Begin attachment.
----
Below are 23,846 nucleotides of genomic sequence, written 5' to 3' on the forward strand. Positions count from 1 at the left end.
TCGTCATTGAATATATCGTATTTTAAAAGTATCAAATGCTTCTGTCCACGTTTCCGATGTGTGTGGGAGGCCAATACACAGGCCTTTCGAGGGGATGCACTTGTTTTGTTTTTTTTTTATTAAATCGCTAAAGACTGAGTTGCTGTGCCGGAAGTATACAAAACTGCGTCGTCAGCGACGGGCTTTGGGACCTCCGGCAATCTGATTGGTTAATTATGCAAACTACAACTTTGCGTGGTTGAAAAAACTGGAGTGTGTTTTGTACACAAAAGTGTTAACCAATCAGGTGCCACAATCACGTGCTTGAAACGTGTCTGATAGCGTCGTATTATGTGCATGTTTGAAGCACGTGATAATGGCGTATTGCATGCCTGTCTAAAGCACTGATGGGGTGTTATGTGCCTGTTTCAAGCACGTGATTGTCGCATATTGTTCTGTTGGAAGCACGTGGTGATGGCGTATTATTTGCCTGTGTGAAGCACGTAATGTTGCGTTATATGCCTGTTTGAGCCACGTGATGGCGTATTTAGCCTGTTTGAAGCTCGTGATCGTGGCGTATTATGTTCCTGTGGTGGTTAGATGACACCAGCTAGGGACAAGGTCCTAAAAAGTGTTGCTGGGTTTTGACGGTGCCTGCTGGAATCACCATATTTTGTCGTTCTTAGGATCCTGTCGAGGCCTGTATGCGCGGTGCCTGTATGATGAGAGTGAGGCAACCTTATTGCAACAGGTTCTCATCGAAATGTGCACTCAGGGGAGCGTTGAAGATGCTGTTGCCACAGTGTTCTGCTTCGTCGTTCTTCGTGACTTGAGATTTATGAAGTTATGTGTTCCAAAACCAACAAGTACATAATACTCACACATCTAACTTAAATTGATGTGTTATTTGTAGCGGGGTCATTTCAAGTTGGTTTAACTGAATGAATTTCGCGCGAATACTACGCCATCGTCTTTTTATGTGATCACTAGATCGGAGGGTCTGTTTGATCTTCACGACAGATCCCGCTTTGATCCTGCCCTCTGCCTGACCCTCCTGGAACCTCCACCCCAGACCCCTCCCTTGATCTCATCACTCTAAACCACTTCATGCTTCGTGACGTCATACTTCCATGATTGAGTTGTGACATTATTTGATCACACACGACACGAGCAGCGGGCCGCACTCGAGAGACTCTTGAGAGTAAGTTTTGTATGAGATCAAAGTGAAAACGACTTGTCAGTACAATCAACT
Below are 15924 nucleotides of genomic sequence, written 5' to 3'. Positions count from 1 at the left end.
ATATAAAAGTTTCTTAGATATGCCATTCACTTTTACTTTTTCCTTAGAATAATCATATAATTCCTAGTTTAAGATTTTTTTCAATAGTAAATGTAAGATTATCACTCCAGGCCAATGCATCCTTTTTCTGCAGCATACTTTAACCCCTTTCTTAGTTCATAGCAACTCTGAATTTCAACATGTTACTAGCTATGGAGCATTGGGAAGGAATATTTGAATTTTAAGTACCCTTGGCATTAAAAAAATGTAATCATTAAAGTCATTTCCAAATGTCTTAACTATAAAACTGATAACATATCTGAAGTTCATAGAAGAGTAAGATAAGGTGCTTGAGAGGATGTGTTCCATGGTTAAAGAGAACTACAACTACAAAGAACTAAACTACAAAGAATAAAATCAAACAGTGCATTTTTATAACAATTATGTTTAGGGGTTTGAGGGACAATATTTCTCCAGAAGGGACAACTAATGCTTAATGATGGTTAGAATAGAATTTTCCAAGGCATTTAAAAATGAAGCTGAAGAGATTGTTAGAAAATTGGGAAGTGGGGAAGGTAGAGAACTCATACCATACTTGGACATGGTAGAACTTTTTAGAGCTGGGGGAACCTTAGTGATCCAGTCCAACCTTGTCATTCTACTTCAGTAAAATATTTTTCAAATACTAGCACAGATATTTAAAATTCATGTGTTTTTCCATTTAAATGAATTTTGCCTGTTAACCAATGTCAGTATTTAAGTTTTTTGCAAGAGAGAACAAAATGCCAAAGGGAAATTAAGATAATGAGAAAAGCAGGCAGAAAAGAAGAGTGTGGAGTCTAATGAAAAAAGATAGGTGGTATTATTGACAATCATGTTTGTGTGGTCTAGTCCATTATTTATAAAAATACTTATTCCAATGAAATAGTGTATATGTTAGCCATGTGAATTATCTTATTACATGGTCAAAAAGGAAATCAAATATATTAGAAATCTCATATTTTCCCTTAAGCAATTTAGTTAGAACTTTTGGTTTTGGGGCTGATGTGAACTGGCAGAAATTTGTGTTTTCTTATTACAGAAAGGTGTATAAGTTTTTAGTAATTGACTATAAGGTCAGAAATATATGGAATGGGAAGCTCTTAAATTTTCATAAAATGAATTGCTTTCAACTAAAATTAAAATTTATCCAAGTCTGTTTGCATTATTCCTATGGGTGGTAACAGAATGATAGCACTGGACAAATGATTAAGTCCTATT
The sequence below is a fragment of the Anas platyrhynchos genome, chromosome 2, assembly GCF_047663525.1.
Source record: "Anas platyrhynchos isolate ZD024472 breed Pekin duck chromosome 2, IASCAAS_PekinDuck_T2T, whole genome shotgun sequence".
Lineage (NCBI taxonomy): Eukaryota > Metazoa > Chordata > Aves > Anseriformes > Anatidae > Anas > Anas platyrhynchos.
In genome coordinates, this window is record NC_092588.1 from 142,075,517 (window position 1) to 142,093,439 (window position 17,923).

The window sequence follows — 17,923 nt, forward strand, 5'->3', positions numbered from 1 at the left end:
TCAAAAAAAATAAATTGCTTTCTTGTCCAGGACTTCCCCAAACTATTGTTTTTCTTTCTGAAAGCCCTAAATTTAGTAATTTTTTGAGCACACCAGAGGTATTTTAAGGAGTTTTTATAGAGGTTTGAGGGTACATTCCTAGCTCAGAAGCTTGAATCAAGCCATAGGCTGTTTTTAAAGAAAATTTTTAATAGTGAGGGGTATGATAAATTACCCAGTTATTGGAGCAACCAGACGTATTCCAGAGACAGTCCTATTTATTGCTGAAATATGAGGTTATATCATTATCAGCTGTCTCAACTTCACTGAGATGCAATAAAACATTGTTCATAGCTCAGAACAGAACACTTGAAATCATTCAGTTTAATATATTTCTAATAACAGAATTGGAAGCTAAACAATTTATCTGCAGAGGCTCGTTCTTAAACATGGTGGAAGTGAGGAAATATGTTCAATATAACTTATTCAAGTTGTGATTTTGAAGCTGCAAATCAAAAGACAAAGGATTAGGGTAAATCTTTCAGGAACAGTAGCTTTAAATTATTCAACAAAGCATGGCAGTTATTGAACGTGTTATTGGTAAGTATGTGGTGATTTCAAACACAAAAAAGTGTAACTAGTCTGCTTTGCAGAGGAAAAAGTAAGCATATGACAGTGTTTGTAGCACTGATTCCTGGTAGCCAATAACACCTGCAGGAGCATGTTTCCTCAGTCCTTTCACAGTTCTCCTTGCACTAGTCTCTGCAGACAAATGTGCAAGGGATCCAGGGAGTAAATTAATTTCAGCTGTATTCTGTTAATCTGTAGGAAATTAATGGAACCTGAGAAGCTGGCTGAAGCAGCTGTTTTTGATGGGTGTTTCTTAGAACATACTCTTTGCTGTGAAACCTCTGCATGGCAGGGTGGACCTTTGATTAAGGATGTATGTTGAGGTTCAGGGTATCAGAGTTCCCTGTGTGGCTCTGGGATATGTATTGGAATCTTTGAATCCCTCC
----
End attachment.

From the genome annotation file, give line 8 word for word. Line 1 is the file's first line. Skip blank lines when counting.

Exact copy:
In genome coordinates, this window is record NC_092588.1 from 142,075,517 (window position 1) to 142,093,439 (window position 17,923).